Symptoms of a Heart Attack in Women

You’ve likely heard about the gripping chest pressure or pain that someone may feel during a heart attack. This is universally true, but women also can have non-chest pain symptoms during a heart attack and less obvious warning signs.

So, how do I know if I’m having a heart attack if the symptoms are not always obvious? 

Symptoms of a heart attack

  • Chest pain, but not always
  • Pain or pressure in the lower chest or upper abdomen
  • Jaw, neck or upper back pain
  • Nausea or vomiting
  • Shortness of breath
  • Fainting
  • Feeling a cold sweat
  • Indigestion
  • Extreme fatigue

The symptoms of extreme fatigue and nausea or vomiting occur in women. 

Women may also describe chest pain in different ways. For some, it may feel more like pressure. For others, it can be a tightness. What’s important is if something feels wrong, seek help.

Here are a few more facts about women and heart attacks:

  • Women are more likely to have more than one heart attack symptom.
  • Many women report that something felt off before they had a heart attack, although they could not pinpoint why.
  • It is better to get checked out for a potential heart attack, even if you are not sure that is what it is.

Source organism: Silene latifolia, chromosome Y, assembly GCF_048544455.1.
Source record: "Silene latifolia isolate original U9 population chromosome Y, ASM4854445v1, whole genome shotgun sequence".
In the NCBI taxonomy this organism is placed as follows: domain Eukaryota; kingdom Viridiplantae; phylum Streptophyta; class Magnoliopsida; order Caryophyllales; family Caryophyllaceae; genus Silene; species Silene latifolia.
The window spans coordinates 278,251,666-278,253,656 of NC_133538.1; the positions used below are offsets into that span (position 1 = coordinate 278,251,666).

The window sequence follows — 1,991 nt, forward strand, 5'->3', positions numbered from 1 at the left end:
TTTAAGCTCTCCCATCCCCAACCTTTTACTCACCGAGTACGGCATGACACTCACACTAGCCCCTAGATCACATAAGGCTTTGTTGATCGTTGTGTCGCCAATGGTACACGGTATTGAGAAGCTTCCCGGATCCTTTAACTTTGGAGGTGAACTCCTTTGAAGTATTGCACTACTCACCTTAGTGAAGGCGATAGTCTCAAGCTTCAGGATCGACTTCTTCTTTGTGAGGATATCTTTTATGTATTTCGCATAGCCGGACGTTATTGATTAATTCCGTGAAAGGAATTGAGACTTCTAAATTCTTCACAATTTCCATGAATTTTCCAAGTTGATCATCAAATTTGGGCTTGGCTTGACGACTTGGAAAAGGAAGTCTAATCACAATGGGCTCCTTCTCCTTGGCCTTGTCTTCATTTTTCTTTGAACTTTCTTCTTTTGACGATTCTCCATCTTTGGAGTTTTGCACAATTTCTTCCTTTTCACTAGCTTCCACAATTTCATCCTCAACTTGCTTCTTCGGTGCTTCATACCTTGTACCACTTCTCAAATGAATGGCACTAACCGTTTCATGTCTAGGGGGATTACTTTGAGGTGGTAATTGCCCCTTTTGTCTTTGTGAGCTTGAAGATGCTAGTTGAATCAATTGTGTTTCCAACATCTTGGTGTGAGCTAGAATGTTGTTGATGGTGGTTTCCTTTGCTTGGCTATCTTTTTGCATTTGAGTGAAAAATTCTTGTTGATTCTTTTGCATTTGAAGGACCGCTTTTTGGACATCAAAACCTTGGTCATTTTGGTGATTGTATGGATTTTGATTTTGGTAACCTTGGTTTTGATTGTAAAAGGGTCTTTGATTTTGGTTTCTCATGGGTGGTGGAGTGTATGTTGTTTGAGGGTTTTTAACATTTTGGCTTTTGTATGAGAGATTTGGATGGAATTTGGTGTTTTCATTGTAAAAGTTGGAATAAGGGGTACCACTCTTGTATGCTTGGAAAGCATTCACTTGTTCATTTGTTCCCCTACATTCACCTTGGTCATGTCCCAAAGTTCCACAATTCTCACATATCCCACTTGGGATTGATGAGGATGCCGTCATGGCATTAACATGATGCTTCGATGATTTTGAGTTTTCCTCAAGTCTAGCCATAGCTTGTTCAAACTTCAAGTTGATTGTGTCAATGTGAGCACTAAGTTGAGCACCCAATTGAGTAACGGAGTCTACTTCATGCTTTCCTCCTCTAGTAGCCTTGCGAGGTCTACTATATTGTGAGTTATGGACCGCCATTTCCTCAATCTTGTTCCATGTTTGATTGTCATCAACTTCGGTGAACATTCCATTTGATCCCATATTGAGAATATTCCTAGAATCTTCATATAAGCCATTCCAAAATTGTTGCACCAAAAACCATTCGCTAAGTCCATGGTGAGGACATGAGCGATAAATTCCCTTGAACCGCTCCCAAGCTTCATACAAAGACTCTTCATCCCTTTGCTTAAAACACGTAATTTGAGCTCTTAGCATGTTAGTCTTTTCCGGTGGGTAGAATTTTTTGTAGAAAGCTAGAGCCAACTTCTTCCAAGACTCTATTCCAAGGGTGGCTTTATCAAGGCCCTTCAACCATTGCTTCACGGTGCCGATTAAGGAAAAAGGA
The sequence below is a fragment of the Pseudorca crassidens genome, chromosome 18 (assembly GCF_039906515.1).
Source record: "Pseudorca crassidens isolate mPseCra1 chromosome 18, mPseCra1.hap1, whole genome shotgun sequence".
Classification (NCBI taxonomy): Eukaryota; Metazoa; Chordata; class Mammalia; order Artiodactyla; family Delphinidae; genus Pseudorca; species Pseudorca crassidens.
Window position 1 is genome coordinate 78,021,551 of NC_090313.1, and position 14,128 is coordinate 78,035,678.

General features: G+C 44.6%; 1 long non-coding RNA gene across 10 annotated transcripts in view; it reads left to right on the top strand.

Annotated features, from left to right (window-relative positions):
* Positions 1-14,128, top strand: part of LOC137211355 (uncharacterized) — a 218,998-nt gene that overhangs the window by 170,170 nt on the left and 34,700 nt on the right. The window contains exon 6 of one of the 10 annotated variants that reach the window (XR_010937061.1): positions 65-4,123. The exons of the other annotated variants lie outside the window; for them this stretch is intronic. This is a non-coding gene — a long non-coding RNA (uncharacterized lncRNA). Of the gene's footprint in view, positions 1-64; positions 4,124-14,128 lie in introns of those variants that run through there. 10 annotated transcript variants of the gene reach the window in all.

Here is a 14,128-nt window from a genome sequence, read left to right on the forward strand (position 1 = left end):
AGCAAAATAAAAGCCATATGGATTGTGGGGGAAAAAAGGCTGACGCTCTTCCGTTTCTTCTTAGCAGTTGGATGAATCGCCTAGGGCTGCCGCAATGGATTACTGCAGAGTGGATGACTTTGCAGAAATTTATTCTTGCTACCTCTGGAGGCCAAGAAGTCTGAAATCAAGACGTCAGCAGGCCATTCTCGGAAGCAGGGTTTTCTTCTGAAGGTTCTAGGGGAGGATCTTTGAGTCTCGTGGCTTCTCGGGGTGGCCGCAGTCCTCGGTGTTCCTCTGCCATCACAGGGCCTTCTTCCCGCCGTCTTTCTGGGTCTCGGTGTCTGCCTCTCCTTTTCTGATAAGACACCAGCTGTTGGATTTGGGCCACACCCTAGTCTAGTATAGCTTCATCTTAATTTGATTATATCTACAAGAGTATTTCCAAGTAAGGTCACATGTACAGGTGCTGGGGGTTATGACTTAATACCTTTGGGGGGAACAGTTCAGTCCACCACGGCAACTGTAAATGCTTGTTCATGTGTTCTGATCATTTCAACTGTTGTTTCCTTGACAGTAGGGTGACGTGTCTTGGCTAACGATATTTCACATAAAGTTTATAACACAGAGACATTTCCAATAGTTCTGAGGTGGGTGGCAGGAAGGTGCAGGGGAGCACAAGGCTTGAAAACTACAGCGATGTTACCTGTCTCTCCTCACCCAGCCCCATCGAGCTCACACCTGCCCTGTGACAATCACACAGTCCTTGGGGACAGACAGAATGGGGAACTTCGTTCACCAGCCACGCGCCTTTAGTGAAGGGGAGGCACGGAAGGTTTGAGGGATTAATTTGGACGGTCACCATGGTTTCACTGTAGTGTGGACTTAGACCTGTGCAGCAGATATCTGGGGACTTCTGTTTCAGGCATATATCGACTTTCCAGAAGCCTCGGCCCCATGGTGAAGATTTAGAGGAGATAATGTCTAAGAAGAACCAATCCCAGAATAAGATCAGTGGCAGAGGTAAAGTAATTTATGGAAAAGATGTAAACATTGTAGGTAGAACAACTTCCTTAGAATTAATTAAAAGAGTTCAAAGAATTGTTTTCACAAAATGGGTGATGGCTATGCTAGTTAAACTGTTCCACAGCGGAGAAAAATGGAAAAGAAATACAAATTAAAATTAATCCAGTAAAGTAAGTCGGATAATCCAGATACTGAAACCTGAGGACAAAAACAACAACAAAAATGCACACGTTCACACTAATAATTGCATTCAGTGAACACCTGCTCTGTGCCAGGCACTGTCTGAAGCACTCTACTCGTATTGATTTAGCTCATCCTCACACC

What do I do if I’m having a heart attack?

If you experience any of these signs or symptoms:

  • Dial 911 immediately and follow the operator’s instructions. Don’t drive yourself to the hospital. The longer you wait, the harder a heart attack is to treat. Heart attack symptoms that last more than five minutes should prompt an emergency call.
  • Let the 911 operator know your address. Say, “I think I’m having a heart attack.” Don’t hang up the phone. 
  • Follow any instructions given by the 911 operator. They may ask you to take an aspirin or nitroglycerin if you have it.
  • Try to stay as calm as possible and take deep, slow breaths while you wait for the emergency responders.
  • Unlock the door. Lay on the floor where emergency responder workers can see you.

Women who think they’re healthy often misread the symptoms of a heart attack because they don’t think it could happen to them. That’s why it’s crucial to learn about heart attacks, know your numbers and live heart-healthy.